STEVIEWONDERLAND!: Celebrating An Icon In Three Decades-“Bird Of Beauty” (1974)

Stevie Wonder’s life was almost lost on August 6th,1973. A truck driven by his late brother Calvin hit the back of a truck. Wonder was in a coma for four days. And the ensuing health complications almost denied him his sense of taste and smell. Blind from shortly after birth due to overexposure to an incubator leaving him with retinophothy of premurity, this knowledge of near death combined with losing two more of his senses had a profound effect on Wonder’s artistry. Already in a state of commercial and creative revelry with his music,these events deeply informed his music that was just yet to come.

Having dealt with a near death experience really informed Wonder’s next album entitled Fullfillingness’ First Finale. It was originally planned (and seemingly recorded) as a double album that Wonder decided to release in two parts. He never did. The part we did get in 1974 was a more somber,reflective album with a more stripped down instrumental approach. With songs such as “They Won’t Go When I Go” and “Creepin'” being fairly representative of the albums overall sound,it’s interesting that the album closes with two more upbeat songs. The first of which was called “Bird Of Beauty”.

Wonder begins the song with a 2 beat salsa rhythm-sticking the clave percussion in around the middle while Bobbye Hall plays a solo on the hollow sounding guica drum. The main body of the song has intertwining,jazz melodies played on the Clavinet and Fender Rhodes electric piano-with a rhythmic Moog bass bubbling in around the bottom. The  chorus of the song has Wonder building up the hi hats before returning to the refrain. In addition to a bridge sung in Portuguese Denise Williams,Lani Groves and Shirly Brewer provide the backing vocals-with the song extending ethereally on the chorus as it fades.

Stevie Wonder’s fascination with Brazilian rhythms became very apparent after he gained his creative freedom in the early 70’s. They were very prominent before this on “I Love Every Little Thing About You” and “Don’t You Worry ‘Bout A Thing”. This songs blend of sunny Latin jazz/salsa rhythms and funky rhythmic keyboards really emphasize it’s joyous sound. One that allows it to instrumentally dance and sing in so many different ways-all at the same time. Rhythm,melody and harmony all come together in the most beautiful ways here-all under the light of the musical sun Wonder creates.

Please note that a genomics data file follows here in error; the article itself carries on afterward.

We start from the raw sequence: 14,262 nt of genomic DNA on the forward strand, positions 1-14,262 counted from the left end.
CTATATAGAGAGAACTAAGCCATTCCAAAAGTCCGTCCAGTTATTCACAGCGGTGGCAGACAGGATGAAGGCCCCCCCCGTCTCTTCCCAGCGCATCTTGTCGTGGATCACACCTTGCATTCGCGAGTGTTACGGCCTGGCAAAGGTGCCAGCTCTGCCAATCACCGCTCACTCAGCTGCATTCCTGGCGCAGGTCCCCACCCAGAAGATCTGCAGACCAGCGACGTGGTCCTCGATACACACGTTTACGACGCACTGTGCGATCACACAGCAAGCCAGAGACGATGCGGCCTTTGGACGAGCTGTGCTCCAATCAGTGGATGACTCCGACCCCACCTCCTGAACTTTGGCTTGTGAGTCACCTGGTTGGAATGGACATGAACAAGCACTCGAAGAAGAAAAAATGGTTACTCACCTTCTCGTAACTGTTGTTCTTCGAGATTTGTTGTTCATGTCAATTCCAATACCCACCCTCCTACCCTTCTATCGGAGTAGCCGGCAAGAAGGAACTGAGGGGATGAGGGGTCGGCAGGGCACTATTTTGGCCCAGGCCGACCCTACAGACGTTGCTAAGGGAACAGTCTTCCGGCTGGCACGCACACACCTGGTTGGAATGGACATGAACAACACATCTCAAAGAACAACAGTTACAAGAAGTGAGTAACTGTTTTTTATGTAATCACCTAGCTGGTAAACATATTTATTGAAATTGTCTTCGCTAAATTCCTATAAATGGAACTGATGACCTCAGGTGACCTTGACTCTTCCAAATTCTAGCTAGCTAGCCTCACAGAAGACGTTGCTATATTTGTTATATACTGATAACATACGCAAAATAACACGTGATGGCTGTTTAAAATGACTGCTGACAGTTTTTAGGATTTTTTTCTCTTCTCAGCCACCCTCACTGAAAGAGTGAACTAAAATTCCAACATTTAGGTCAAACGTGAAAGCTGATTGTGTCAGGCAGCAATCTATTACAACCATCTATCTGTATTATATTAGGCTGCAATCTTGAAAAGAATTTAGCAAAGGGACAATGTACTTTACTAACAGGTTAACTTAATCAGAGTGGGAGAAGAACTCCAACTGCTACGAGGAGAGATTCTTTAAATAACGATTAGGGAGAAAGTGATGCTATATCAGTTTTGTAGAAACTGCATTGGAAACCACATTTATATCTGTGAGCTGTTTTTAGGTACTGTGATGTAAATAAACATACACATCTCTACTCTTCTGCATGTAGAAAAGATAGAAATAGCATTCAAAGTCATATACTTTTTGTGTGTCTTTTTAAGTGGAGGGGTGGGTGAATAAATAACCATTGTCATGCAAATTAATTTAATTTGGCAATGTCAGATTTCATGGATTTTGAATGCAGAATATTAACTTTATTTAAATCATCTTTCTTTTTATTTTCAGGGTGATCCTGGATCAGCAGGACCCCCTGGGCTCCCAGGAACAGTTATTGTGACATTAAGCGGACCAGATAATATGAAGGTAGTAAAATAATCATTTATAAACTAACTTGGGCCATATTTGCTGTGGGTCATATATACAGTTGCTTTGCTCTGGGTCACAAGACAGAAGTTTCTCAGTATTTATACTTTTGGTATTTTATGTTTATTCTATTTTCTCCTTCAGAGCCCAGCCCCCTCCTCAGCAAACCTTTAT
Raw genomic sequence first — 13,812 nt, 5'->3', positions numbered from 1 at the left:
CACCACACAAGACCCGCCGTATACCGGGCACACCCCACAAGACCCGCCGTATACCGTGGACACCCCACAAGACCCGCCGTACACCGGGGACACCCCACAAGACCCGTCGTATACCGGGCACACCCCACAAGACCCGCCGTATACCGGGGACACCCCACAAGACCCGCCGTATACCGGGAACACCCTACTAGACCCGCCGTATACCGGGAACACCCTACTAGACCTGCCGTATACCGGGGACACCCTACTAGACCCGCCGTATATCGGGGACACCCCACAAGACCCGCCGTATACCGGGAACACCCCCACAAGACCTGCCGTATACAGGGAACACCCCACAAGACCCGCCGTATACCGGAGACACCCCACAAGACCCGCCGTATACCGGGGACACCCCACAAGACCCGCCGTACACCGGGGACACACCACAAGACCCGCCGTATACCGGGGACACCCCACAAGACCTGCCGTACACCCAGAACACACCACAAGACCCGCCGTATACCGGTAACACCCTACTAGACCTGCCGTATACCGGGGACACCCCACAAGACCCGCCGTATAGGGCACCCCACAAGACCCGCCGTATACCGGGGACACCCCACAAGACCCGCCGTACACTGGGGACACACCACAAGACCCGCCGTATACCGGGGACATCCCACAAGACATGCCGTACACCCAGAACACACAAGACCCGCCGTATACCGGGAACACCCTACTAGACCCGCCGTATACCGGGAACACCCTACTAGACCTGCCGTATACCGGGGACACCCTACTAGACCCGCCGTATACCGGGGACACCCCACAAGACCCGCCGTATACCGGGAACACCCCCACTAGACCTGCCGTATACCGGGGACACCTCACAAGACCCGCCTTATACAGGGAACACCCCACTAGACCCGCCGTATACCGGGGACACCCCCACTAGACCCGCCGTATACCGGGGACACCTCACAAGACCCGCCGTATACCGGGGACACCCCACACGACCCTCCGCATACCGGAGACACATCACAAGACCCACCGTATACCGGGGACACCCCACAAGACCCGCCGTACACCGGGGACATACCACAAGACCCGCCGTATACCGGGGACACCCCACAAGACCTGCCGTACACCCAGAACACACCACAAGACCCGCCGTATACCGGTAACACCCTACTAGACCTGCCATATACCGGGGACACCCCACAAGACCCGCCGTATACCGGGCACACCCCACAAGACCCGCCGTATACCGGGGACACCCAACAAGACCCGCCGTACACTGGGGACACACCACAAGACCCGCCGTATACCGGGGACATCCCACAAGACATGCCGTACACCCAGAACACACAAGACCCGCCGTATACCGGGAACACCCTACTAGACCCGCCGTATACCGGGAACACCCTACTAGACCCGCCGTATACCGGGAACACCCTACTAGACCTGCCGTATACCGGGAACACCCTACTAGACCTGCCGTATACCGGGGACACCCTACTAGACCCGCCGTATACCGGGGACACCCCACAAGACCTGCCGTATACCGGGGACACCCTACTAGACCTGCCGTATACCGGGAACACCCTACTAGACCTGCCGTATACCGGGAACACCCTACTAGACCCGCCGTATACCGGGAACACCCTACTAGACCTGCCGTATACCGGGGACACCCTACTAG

The songs lyrical content has a double meaning for me. One is very personal. To overcome a fear of flying,my mother went skydiving  14 years ago. The words of “mind excersions” of this song made it part of the soundtrack to the video they assembled of the dive for her. It’s actually a song about altering ones state of consciousness naturally-without “black,white or yellow pills”. One could speculate this may have derived from Wonder having perhaps been given pain killers after his accident. With the recent and possibly pain killer related death of Prince,this is something to think about.

 

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Filed under 1970's, backup singers, Bobbye Hall, Brazilian Jazz, clave, clavinet, Denise Williams, drums, Fender Rhodes, guica, Lani Groves, Latin Funk, Moog bass, Motown, Shirley Brewer, Stevie Wonder

Anatomy of THE Groove Post-Mothers Day Special Part 1: “Don’t It Feel Good” By Ramsey Lewis

Mothers and fathers are indirectly responsible for the first musical rhythms we experience as human beings. It’s the heartbeat of the child itself. Prince illustrated this in the mid 90’s on his jam “Sex In The Summer”. In terms of literal music,my mother’s own musical interests seem connected to her being a former modern abstract dancer/choreographer. I’d describe her musical tastes as being eclectic-perhaps even overreaching at times. But fundamentally,it’s still a good groove that inspires her. And as much as my father has been the main musical guiding light in my family? My mother has made her mark too.

Ramsey Lewis is an artist whom I discovered through my family about 20 years ago. It was during the time where I was really getting interested in funk. And asking my dad to pull funky music out of his vinyl collection whenever he could. Most of this came out of his jazz collection. However,there was one album that he and my mom purchased together when they were first married. The album was by Ramsey Lewis. And it was 1975’s Don’t It Feel Good.  While the funk percolated across it with “Spider-Man” and “Fish Bite”,it was the opening title song that always caught my mothers ear. And later mine.